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A trip down memory lane at The A-T

The publisher’s recent column ’24 hours in the life of a newspaper’ took me back to the tail end of the 70s and into the early 80s. When I wasn’t delivering The Advertiser-Tribune down First Avenue, Wall Street, and the aptly named Short Street, I had it open on the kitchen table for the funnies to catch stray Cheerios.

Later I graduated to Ann Landers, the advice columnist who got saddled with the great toilet paper roll debate (over or under?), and Mike Royko, a syndicated writer out of Chicago who frequently chatted about politics with his alter ego Slats Grobnik. Memory Lane, anyone?

The newspaper also featured the big, beautiful, black and white photography (color was just around the corner) of a gentleman by the name of Lance Wynn. His photos were responsible for a lot of ink on my hands.

Printed media was in its heyday then, so The A-T was heftier, to the sorrow of us paperboys and girls. Not long out of the BGSU journalism program, Lance must’ve been pleased to be given so much newsprint to showcase his skills.

I often saw him marching up and down the sidelines at Columbian Tornados football games, the puffy clouds of his breath dissipating under the stadium lights in the chill autumn air.

He won awards for his sports photography. One of the few pictures you can find online, “First victory after 15 losses,” will give a taste. It shows a basketball coach pumped with the adrenalin of the win: it’s impossible not to imagine the man leaping up in absolute delight a moment after that shot was taken.

Lance must’ve slept with a police scanner under his pillow: if there was a fire, he was there. A kid joyfully sledding down a hill after a heavy snowfall in Hedges-Boyer Park, likewise. I’d wager he was pretty much “on” most of those 24 hours of the day.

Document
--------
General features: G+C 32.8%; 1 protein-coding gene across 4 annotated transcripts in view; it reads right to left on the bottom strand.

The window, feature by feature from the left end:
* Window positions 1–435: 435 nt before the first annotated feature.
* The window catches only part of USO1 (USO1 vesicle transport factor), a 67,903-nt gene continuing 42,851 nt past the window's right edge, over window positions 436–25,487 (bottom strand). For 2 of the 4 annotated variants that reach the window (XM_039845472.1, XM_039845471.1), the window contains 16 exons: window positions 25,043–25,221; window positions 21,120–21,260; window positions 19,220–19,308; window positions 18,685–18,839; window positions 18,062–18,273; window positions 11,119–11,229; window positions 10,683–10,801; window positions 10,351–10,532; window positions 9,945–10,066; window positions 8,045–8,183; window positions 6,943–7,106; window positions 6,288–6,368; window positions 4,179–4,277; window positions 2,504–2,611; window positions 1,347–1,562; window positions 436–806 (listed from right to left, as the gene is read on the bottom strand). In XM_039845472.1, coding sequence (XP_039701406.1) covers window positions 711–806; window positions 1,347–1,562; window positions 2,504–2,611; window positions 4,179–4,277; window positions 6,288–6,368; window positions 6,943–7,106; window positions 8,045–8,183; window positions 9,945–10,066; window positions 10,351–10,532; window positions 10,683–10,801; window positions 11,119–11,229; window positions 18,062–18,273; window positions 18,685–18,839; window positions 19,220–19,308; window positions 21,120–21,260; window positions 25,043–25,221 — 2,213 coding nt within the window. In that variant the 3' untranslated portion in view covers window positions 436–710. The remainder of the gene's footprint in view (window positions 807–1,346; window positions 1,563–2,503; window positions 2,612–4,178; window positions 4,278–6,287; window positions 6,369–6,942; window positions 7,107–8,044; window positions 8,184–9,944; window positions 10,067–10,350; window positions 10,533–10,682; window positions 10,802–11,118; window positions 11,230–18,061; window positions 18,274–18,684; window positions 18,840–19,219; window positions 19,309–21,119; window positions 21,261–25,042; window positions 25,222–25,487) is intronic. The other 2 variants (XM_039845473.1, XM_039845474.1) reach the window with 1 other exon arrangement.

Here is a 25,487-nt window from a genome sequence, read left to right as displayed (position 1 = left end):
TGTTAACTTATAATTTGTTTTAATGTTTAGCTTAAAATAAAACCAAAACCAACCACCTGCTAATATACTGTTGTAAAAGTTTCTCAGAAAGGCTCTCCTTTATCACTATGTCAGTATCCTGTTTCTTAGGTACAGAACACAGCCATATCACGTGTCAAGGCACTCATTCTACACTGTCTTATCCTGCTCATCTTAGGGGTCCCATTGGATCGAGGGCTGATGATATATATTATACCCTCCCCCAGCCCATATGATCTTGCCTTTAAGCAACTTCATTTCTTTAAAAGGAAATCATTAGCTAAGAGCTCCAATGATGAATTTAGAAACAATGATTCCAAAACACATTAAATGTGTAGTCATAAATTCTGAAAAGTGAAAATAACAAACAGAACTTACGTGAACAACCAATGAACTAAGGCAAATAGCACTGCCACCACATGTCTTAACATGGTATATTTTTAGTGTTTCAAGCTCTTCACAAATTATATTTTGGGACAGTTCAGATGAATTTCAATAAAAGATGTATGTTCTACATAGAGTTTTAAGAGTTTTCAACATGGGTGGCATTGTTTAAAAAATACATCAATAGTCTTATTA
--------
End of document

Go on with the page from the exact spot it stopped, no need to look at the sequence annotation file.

When he wasn’t out documenting the life of the town and surrounding area, he was in the darkroom, cropping, dodging and burning. He was talented at layout, too. Even his name had a winning ring to it.

It’s fair to say Lance’s work ignited my love of photography. I spent my high school career day following him around and doubtless testing his patience, chatting about cameras. He had a Nikon; I had a Minolta. You’d better believe I switched to Nikon soon after. (Go to www.facebook.com/ohio2england for some of the results.) Of course, the brand doesn’t matter, but try telling that to a starstruck and impressionable kid.

He moved out of Tiffin around the time I was leaving town myself. After a spell in New York, he enjoyed a long career with a paper in Michigan, garnering more accolades, including for an essay on the Amish, who aren’t known for their selfies. He seems to have been good at earning people’s trust.

Lance died September of last year of Lewy body dementia and Parkinson’s disease. He was only 64. This is definitely not what I was expecting when I typed his name into Google not long ago.

I would encourage you to read the tribute to him by JerriLynn Osmar, here: www.pedersonfuneralhome.com/obituaries/Lance-Wynn/. She knew him well. I didn’t really know him at all, though I was able to see the world through his eyes.

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